Competition entries for round one close on 26 January and the innovators shortlisted will then compete for a £10,000 prize. Innovators thinking of starting a green company and looking for advice, mentoring and networking opportunities are encouraged to apply.
Jeff Skinner, Executive Director, Deloitte Institute of Innovation and Entrepreneurship and co-founder of the CleanTech Challenge said: “We created the CleanTech Challenge to bring together top business and engineering talent in a field ripe for innovation. The challenge gives students with promising early stage ideas the opportunity to be challenged and to work their ideas up into viable ventures. They will build teams and receive feedback throughout the process.
“When the competition first launched it immediately caught the imagination of the students and we’re delighted with how the CleanTech Challenge has evolved.”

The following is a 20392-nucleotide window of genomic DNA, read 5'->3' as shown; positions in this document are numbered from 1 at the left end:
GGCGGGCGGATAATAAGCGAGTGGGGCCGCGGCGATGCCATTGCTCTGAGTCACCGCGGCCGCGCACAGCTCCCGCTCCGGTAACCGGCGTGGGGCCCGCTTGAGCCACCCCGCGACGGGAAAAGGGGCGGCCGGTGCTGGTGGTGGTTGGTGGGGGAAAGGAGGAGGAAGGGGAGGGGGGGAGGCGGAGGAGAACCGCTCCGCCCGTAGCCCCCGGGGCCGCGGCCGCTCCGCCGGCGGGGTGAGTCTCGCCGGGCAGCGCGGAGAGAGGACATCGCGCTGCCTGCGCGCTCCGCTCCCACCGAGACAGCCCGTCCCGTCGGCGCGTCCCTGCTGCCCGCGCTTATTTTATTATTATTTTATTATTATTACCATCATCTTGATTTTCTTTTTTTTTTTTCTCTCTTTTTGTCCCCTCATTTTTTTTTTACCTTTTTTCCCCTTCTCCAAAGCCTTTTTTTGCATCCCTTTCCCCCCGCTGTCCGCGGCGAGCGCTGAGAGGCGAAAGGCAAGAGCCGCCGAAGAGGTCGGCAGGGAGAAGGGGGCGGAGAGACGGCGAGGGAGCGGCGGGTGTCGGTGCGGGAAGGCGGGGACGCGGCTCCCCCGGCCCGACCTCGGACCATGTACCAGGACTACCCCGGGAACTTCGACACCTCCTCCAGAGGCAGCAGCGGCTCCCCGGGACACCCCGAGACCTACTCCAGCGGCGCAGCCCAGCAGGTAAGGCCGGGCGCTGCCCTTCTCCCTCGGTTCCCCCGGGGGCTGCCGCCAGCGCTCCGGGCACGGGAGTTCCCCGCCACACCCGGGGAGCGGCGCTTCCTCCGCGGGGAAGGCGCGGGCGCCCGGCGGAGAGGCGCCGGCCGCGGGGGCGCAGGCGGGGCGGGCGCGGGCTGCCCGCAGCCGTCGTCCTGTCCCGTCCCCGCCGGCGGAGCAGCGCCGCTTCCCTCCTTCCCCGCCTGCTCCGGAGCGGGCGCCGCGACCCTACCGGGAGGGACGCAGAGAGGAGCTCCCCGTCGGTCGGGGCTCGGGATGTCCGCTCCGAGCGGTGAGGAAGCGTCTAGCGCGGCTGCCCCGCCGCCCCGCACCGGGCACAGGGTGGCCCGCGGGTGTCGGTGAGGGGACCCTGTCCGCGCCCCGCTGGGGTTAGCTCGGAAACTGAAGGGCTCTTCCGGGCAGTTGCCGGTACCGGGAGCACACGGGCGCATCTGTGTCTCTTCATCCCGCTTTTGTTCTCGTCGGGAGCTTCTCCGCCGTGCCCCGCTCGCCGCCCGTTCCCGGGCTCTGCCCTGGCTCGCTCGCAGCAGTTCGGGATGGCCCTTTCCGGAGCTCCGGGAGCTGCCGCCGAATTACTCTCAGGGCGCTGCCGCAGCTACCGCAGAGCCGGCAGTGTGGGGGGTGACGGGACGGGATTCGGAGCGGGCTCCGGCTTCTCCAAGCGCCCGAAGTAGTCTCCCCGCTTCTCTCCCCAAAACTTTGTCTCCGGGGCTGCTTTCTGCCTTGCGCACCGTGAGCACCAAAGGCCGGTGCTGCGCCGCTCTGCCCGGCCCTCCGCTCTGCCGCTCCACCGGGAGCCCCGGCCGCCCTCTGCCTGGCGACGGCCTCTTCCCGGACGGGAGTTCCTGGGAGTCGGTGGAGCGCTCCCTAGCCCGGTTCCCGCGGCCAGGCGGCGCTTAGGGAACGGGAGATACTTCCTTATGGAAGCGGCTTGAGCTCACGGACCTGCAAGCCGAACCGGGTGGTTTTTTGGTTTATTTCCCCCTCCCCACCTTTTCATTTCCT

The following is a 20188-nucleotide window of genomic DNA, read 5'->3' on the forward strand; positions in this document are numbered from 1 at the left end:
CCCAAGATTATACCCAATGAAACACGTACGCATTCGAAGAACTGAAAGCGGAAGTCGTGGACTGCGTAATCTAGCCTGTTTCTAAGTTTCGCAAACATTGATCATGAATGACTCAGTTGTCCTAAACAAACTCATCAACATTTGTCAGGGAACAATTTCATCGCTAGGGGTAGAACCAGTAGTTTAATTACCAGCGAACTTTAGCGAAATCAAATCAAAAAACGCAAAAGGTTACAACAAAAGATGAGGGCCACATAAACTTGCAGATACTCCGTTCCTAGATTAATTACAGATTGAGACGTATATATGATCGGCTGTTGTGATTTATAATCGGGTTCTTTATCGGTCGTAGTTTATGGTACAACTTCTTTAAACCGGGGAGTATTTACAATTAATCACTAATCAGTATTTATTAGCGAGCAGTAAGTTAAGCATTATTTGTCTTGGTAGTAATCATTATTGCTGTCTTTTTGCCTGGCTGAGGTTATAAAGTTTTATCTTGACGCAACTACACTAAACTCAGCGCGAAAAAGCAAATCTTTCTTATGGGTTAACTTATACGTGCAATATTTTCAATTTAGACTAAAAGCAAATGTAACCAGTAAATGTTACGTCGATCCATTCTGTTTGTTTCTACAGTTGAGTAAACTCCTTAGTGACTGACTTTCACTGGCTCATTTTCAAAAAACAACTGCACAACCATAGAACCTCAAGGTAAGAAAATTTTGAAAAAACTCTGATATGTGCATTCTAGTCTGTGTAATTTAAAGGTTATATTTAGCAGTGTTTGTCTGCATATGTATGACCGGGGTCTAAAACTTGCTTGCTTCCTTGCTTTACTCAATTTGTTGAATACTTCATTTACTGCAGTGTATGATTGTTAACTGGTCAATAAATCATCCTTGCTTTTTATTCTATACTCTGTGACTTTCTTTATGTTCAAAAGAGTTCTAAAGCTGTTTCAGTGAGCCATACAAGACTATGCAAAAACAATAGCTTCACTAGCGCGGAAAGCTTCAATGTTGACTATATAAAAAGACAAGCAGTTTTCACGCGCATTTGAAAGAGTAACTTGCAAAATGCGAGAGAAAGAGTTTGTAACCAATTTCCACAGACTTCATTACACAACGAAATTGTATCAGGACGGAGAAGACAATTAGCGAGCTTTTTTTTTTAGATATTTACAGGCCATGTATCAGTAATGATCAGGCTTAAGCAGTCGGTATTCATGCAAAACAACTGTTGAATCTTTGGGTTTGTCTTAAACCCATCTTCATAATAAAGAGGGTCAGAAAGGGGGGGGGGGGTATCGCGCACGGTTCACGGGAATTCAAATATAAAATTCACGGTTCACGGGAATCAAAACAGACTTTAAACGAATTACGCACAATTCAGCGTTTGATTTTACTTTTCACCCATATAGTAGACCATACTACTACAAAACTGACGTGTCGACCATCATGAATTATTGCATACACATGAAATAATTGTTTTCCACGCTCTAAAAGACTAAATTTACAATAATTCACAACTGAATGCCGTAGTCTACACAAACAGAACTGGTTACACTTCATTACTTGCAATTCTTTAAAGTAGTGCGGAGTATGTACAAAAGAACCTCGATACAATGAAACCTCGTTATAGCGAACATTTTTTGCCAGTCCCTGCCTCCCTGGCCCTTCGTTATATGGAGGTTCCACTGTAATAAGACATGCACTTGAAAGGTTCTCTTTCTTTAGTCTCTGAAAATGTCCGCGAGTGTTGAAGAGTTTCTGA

Set up in 2009 by London Business School and University College London, the CleanTech Challenge brings together business and engineering students to engender new ideas for businesses, products and services that have a positive environmental impact.
Past winners have included MBA, PhD and Masters students from institutions all over the world. Successful ideas have included solar-powered bicycle networks, an aerosol control technology that reduces particulate emissions and wind turbines specially designed for low-speed winds.
Last year's winner was the Power Window project, led by a team of students from Delft University of Technology in the Netherlands, who developed their idea for coated windows that produce clean electricity. Read more about Power Window here.
For further information on the CleanTech Challenge please visit the website.